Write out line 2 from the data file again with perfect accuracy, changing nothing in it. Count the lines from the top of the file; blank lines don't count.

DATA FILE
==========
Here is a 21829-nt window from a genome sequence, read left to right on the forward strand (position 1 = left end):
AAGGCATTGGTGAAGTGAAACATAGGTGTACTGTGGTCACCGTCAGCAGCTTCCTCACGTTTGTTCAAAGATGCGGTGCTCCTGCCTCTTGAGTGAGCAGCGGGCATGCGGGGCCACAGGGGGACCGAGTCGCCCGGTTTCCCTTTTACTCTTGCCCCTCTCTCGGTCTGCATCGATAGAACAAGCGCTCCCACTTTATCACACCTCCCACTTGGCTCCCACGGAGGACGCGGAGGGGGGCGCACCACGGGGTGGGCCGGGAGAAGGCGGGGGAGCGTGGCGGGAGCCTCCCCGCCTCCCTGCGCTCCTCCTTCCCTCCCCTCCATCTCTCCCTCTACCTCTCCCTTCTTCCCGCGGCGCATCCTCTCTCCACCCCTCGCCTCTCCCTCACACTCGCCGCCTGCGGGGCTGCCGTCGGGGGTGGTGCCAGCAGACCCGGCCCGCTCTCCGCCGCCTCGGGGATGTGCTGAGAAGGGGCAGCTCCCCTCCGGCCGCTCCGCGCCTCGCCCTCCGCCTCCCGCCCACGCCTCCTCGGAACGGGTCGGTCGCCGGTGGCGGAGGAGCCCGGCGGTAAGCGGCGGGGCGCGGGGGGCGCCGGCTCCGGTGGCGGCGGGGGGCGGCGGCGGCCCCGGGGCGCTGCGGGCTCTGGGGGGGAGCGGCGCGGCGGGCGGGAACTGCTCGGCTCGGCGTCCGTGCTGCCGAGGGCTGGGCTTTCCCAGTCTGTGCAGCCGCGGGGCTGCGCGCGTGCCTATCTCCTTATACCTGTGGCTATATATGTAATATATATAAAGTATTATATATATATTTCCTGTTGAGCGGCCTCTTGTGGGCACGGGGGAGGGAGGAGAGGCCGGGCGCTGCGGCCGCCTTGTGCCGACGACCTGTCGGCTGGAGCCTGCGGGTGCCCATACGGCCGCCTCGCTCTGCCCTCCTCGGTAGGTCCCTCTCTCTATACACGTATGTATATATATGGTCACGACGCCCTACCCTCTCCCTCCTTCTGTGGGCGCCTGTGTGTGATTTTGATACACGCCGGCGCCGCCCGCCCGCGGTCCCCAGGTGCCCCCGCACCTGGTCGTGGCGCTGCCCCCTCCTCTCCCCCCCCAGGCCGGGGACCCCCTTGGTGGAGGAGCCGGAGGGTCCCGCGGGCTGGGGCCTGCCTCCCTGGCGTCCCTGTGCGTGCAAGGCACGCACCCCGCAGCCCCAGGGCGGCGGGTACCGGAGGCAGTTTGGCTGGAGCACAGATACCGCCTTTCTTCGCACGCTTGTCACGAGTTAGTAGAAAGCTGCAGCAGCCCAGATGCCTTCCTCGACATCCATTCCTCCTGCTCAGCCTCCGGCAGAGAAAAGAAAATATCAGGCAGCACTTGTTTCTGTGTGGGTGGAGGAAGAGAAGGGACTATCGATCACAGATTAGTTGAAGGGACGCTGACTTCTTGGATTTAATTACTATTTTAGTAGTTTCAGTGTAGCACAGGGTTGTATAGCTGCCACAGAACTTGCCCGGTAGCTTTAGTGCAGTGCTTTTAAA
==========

AAGGCATTGGTGAAGTGAAACATAGGTGTACTGTGGTCACCGTCAGCAGCTTCCTCACGTTTGTTCAAAGATGCGGTGCTCCTGCCTCTTGAGTGAGCAGCGGGCATGCGGGGCCACAGGGGGACCGAGTCGCCCGGTTTCCCTTTTACTCTTGCCCCTCTCTCGGTCTGCATCGATAGAACAAGCGCTCCCACTTTATCACACCTCCCACTTGGCTCCCACGGAGGACGCGGAGGGGGGCGCACCACGGGGTGGGCCGGGAGAAGGCGGGGGAGCGTGGCGGGAGCCTCCCCGCCTCCCTGCGCTCCTCCTTCCCTCCCCTCCATCTCTCCCTCTACCTCTCCCTTCTTCCCGCGGCGCATCCTCTCTCCACCCCTCGCCTCTCCCTCACACTCGCCGCCTGCGGGGCTGCCGTCGGGGGTGGTGCCAGCAGACCCGGCCCGCTCTCCGCCGCCTCGGGGATGTGCTGAGAAGGGGCAGCTCCCCTCCGGCCGCTCCGCGCCTCGCCCTCCGCCTCCCGCCCACGCCTCCTCGGAACGGGTCGGTCGCCGGTGGCGGAGGAGCCCGGCGGTAAGCGGCGGGGCGCGGGGGGCGCCGGCTCCGGTGGCGGCGGGGGGCGGCGGCGGCCCCGGGGCGCTGCGGGCTCTGGGGGGGAGCGGCGCGGCGGGCGGGAACTGCTCGGCTCGGCGTCCGTGCTGCCGAGGGCTGGGCTTTCCCAGTCTGTGCAGCCGCGGGGCTGCGCGCGTGCCTATCTCCTTATACCTGTGGCTATATATGTAATATATATAAAGTATTATATATATATTTCCTGTTGAGCGGCCTCTTGTGGGCACGGGGGAGGGAGGAGAGGCCGGGCGCTGCGGCCGCCTTGTGCCGACGACCTGTCGGCTGGAGCCTGCGGGTGCCCATACGGCCGCCTCGCTCTGCCCTCCTCGGTAGGTCCCTCTCTCTATACACGTATGTATATATATGGTCACGACGCCCTACCCTCTCCCTCCTTCTGTGGGCGCCTGTGTGTGATTTTGATACACGCCGGCGCCGCCCGCCCGCGGTCCCCAGGTGCCCCCGCACCTGGTCGTGGCGCTGCCCCCTCCTCTCCCCCCCCAGGCCGGGGACCCCCTTGGTGGAGGAGCCGGAGGGTCCCGCGGGCTGGGGCCTGCCTCCCTGGCGTCCCTGTGCGTGCAAGGCACGCACCCCGCAGCCCCAGGGCGGCGGGTACCGGAGGCAGTTTGGCTGGAGCACAGATACCGCCTTTCTTCGCACGCTTGTCACGAGTTAGTAGAAAGCTGCAGCAGCCCAGATGCCTTCCTCGACATCCATTCCTCCTGCTCAGCCTCCGGCAGAGAAAAGAAAATATCAGGCAGCACTTGTTTCTGTGTGGGTGGAGGAAGAGAAGGGACTATCGATCACAGATTAGTTGAAGGGACGCTGACTTCTTGGATTTAATTACTATTTTAGTAGTTTCAGTGTAGCACAGGGTTGTATAGCTGCCACAGAACTTGCCCGGTAGCTTTAGTGCAGTGCTTTTAAA